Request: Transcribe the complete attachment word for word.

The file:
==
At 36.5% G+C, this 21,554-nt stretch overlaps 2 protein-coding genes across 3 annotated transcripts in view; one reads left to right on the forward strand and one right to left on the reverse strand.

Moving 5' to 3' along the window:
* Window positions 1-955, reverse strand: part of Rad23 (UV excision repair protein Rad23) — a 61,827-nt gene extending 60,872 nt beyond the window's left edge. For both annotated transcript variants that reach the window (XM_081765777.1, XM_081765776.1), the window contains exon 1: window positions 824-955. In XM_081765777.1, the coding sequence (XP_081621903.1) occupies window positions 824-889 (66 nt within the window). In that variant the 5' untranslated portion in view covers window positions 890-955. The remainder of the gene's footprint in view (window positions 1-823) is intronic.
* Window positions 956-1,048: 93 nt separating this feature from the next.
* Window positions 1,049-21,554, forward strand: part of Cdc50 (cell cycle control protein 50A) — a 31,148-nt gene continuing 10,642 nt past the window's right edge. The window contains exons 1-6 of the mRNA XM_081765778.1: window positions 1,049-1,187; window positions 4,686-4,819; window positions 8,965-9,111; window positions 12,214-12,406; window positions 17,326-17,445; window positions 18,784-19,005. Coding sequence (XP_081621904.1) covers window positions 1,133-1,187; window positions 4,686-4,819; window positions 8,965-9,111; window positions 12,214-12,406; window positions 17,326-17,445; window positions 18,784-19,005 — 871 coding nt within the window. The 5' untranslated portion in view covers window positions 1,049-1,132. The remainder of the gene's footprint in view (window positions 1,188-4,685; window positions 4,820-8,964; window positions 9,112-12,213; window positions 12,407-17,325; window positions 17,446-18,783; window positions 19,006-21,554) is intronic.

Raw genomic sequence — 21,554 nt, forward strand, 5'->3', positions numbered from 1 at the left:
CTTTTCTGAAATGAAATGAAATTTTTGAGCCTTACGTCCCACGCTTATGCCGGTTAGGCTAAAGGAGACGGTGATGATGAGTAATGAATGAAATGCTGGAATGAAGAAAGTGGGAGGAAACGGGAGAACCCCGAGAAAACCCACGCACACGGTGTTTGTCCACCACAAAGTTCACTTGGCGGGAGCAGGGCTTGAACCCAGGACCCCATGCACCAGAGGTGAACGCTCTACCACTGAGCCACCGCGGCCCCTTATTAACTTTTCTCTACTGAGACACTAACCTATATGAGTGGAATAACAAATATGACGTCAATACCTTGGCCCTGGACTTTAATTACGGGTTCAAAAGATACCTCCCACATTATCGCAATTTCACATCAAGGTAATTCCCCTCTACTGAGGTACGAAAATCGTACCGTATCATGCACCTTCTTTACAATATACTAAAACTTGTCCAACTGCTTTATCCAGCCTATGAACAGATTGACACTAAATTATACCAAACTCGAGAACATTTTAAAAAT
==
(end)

At 36.5% G+C, this 21,554-nt stretch overlaps 2 protein-coding genes across 3 annotated transcripts in view; one reads left to right on the forward strand and one right to left on the reverse strand.

Moving 5' to 3' along the window:
* Window positions 1-955, reverse strand: part of Rad23 (UV excision repair protein Rad23) — a 61,827-nt gene extending 60,872 nt beyond the window's left edge. For both annotated transcript variants that reach the window (XM_081765777.1, XM_081765776.1), the window contains exon 1: window positions 824-955. In XM_081765777.1, the coding sequence (XP_081621903.1) occupies window positions 824-889 (66 nt within the window). In that variant the 5' untranslated portion in view covers window positions 890-955. The remainder of the gene's footprint in view (window positions 1-823) is intronic.
* Window positions 956-1,048: 93 nt separating this feature from the next.
* Window positions 1,049-21,554, forward strand: part of Cdc50 (cell cycle control protein 50A) — a 31,148-nt gene continuing 10,642 nt past the window's right edge. The window contains exons 1-6 of the mRNA XM_081765778.1: window positions 1,049-1,187; window positions 4,686-4,819; window positions 8,965-9,111; window positions 12,214-12,406; window positions 17,326-17,445; window positions 18,784-19,005. Coding sequence (XP_081621904.1) covers window positions 1,133-1,187; window positions 4,686-4,819; window positions 8,965-9,111; window positions 12,214-12,406; window positions 17,326-17,445; window positions 18,784-19,005 — 871 coding nt within the window. The 5' untranslated portion in view covers window positions 1,049-1,132. The remainder of the gene's footprint in view (window positions 1,188-4,685; window positions 4,820-8,964; window positions 9,112-12,213; window positions 12,407-17,325; window positions 17,446-18,783; window positions 19,006-21,554) is intronic.

Raw genomic sequence — 21,554 nt, forward strand, 5'->3', positions numbered from 1 at the left:
CTTTTCTGAAATGAAATGAAATTTTTGAGCCTTACGTCCCACGCTTATGCCGGTTAGGCTAAAGGAGACGGTGATGATGAGTAATGAATGAAATGCTGGAATGAAGAAAGTGGGAGGAAACGGGAGAACCCCGAGAAAACCCACGCACACGGTGTTTGTCCACCACAAAGTTCACTTGGCGGGAGCAGGGCTTGAACCCAGGACCCCATGCACCAGAGGTGAACGCTCTACCACTGAGCCACCGCGGCCCCTTATTAACTTTTCTCTACTGAGACACTAACCTATATGAGTGGAATAACAAATATGACGTCAATACCTTGGCCCTGGACTTTAATTACGGGTTCAAAAGATACCTCCCACATTATCGCAATTTCACATCAAGGTAATTCCCCTCTACTGAGGTACGAAAATCGTACCGTATCATGCACCTTCTTTACAATATACTAAAACTTGTCCAACTGCTTTATCCAGCCTATGAACAGATTGACACTAAATTATACCAAACTCGAGAACATTTTAAAAAT